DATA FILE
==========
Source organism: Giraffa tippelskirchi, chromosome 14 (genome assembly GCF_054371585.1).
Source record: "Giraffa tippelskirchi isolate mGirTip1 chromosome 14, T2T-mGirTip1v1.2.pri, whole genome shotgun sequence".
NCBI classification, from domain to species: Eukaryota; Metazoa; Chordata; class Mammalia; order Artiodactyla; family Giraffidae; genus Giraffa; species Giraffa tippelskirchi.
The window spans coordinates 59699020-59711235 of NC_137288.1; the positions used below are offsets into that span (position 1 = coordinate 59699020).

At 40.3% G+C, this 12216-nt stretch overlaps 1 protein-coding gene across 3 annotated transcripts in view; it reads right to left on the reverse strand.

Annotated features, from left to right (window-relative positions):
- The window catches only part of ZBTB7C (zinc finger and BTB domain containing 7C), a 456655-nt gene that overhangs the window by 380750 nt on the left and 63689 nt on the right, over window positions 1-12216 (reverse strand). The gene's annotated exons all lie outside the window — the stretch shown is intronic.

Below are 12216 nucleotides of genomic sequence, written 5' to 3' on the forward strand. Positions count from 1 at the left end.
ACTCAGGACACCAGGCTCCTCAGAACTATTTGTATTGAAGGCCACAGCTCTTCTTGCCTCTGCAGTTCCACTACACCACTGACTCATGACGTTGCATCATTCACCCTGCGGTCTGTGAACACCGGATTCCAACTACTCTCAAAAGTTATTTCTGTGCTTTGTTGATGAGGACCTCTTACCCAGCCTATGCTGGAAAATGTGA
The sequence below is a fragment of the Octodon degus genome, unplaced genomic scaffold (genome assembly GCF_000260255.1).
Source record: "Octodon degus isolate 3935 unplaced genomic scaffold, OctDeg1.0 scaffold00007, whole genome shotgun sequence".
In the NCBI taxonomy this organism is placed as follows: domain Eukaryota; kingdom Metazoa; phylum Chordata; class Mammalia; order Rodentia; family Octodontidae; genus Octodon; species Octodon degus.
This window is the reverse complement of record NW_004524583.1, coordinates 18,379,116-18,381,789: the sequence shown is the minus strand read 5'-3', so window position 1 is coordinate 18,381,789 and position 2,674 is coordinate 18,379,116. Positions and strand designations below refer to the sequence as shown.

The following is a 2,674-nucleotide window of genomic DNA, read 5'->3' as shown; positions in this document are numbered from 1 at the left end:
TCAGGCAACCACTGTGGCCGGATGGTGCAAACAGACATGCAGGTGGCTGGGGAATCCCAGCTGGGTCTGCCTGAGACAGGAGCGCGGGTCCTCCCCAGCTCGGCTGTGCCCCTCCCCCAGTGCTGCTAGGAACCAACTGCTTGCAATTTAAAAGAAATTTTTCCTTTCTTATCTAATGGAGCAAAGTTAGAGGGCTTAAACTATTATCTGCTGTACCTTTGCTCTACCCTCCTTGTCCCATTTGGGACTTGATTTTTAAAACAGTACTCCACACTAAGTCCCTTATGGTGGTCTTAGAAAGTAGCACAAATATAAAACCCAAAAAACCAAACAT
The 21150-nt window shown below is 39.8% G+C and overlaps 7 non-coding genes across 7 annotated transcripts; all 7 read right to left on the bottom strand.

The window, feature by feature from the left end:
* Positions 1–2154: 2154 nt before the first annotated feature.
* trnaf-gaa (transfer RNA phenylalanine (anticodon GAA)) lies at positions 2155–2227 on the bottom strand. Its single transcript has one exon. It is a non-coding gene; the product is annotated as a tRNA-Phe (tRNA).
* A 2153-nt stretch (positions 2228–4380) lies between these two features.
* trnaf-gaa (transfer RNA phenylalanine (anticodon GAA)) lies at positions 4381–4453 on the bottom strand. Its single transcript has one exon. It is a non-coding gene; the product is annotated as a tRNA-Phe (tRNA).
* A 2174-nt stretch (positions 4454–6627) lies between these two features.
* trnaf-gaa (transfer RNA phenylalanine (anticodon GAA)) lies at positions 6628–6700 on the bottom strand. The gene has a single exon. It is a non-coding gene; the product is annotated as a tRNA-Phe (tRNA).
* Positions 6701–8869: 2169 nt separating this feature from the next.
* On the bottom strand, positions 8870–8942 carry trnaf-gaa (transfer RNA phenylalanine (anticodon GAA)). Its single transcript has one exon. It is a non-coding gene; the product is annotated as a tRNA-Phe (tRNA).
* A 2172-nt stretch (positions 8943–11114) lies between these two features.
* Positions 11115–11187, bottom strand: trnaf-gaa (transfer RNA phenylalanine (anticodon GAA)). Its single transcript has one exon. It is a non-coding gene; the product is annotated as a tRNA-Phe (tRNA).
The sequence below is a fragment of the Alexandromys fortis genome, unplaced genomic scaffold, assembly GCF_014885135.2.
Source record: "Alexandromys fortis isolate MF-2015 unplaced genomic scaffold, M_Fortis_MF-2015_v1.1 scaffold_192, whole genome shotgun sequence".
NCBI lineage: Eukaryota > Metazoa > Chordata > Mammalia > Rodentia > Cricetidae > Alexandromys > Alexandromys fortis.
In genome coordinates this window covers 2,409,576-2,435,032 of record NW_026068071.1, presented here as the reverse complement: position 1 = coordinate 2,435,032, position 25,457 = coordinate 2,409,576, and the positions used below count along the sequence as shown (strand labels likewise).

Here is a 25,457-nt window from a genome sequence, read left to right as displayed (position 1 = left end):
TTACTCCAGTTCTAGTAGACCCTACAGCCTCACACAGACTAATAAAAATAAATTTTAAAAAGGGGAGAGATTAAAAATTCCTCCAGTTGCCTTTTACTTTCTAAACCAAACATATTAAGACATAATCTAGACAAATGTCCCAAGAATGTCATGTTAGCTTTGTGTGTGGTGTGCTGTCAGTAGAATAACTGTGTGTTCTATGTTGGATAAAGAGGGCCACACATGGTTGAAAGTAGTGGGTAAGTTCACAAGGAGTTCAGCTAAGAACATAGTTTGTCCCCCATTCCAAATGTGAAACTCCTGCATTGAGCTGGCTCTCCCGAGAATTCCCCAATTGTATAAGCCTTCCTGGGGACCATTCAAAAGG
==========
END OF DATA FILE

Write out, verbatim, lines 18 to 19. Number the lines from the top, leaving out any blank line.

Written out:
* Positions 1–2154: 2154 nt before the first annotated feature.
* trnaf-gaa (transfer RNA phenylalanine (anticodon GAA)) lies at positions 2155–2227 on the bottom strand. Its single transcript has one exon. It is a non-coding gene; the product is annotated as a tRNA-Phe (tRNA).